Pastoralized.com has a fascinating article on how much time famous pastors spend each week in sermon preparation. Perhaps what’s most interesting is how much the numbers vary. Mark Driscoll is at the bottom end, saying that he spends 1-2 hours per week on his sermon. Mark Dever is at the top end, saying that he spends 30-35 hours. John Piper, Tim Keller, and a host of others fall somewhere in between. Read it here.
My recollection is that Kent Hughes actually spent a lot longer on a sermon in his younger years. It was only after years of labor over the word that he was able to cut down his sermon prep time.
I might also add, for most pastors, famous or not, we can tell when you have failed to spend an adequate amount of time over the text. Ironically, it often seems that there is an inverse relationship between the time spent prepping and the time spent preaching. Preachers know when they haven’t really communicated the fuzzy thoughts floating around in their minds, so they attempt to make up for it by attempting to fix things on the spot. Better to fix it before you present it.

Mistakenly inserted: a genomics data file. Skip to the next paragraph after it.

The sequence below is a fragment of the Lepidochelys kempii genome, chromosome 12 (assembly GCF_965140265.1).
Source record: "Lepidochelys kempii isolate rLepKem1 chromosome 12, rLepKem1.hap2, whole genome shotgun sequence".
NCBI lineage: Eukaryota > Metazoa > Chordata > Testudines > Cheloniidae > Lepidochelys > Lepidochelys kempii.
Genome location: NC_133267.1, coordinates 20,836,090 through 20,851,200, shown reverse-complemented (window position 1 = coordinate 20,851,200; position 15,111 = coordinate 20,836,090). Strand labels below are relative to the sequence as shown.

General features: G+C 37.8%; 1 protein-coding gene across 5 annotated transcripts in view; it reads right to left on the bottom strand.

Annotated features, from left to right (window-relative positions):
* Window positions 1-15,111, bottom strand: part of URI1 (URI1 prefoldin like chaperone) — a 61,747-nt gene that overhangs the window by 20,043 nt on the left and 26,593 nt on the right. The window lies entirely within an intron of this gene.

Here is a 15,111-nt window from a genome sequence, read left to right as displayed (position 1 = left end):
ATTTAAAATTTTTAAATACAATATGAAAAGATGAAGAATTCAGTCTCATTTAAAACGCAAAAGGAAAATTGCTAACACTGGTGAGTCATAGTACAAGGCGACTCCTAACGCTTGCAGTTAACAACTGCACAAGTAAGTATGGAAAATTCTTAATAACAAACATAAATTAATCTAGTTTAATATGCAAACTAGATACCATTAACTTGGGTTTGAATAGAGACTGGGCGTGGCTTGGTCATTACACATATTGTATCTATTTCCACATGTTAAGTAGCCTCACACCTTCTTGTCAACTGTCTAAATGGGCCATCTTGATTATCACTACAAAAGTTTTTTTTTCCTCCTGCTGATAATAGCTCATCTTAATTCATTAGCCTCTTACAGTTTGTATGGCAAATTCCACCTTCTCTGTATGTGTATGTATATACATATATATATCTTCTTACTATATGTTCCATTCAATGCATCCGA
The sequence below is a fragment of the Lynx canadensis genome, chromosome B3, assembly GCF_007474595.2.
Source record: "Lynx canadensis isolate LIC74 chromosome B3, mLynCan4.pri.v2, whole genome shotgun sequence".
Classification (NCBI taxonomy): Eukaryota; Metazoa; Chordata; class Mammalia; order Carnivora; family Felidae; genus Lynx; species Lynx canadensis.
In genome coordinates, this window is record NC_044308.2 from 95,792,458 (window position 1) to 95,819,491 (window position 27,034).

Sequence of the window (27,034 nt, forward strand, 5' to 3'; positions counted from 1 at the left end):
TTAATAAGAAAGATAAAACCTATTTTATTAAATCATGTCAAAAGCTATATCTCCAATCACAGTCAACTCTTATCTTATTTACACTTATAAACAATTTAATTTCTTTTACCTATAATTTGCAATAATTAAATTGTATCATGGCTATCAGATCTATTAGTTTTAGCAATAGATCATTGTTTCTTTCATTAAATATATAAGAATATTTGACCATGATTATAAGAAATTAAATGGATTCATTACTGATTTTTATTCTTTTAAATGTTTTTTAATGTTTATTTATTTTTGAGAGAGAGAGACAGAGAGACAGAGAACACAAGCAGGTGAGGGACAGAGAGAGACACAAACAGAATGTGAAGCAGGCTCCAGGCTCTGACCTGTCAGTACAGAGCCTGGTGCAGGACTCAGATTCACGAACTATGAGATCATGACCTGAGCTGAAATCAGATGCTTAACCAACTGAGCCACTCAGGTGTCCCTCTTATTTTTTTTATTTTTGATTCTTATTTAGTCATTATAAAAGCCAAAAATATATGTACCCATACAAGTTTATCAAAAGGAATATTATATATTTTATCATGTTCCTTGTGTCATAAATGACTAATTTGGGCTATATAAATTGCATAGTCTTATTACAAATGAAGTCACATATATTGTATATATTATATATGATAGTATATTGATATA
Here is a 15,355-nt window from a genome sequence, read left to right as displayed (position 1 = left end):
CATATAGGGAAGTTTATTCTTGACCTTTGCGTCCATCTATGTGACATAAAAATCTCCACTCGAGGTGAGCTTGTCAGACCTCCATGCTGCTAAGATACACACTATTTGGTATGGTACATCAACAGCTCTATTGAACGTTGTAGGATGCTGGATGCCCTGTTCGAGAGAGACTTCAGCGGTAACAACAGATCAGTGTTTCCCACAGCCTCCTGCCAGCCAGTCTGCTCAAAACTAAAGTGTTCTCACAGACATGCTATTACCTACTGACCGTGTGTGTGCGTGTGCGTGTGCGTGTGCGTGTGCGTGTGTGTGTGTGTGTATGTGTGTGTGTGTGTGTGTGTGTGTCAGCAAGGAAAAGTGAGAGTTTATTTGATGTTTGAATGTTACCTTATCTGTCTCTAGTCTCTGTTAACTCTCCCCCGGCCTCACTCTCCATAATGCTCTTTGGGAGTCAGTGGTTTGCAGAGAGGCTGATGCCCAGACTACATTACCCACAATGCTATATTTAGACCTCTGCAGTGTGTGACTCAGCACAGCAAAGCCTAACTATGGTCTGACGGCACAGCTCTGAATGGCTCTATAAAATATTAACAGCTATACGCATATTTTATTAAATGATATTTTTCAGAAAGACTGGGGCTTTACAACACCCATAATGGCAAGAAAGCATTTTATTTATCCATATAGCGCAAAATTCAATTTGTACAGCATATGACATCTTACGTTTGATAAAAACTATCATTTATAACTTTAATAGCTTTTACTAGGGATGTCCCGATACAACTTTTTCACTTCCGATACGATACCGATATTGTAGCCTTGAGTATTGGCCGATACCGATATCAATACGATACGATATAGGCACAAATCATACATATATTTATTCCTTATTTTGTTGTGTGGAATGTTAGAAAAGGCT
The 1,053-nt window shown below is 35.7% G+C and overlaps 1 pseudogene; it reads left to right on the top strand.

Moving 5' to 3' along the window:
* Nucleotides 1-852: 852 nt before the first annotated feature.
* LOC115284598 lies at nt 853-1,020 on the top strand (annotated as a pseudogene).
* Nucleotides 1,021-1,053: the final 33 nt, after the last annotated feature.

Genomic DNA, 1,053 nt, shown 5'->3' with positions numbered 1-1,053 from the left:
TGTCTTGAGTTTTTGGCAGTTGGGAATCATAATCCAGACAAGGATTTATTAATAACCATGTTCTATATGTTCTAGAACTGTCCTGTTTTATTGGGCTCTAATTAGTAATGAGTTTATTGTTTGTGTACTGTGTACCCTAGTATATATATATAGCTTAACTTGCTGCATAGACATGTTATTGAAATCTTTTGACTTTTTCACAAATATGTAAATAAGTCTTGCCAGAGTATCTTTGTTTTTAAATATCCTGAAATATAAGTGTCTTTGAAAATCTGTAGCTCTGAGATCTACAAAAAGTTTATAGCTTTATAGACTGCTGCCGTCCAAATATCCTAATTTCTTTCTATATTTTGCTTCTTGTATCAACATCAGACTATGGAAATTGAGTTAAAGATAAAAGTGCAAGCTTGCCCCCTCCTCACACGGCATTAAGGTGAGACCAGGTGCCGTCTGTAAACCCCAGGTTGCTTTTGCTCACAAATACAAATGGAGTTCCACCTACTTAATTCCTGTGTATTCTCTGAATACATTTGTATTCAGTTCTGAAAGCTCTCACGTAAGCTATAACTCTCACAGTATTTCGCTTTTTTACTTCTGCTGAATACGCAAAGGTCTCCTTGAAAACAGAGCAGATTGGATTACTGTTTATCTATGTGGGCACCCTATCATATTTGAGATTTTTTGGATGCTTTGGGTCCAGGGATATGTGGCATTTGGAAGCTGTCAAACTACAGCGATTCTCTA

I know that this isn’t easy (I’ve tried), but it is important.
Presenting tech talks is about 40 to 1.
@ Don Johnson
Not sure what “tech talks” you have in mind but I’ve made numerous technical presentations and 40:1 seems high. Granted, I never timed myself on either preparation or presentation.
Regarding sermon prep, my experience is that it varies substantially (from 2 – 20 hours).
I’d imagine the prep time goes down the more you can re-use past sermons. Not that that’s a bad thing.
Some good info from Thom Rainer on this as well, here: http://thomrainer.com/2013/06/22/how-much-time-do-pastors-spend-preparing-a-sermon/
I wonder how long pastors spending PRAYING over their sermon? Any thoughts?
Mark Dever’s sermons are excellent, I’m not surprised he spends quite a bit of time on them.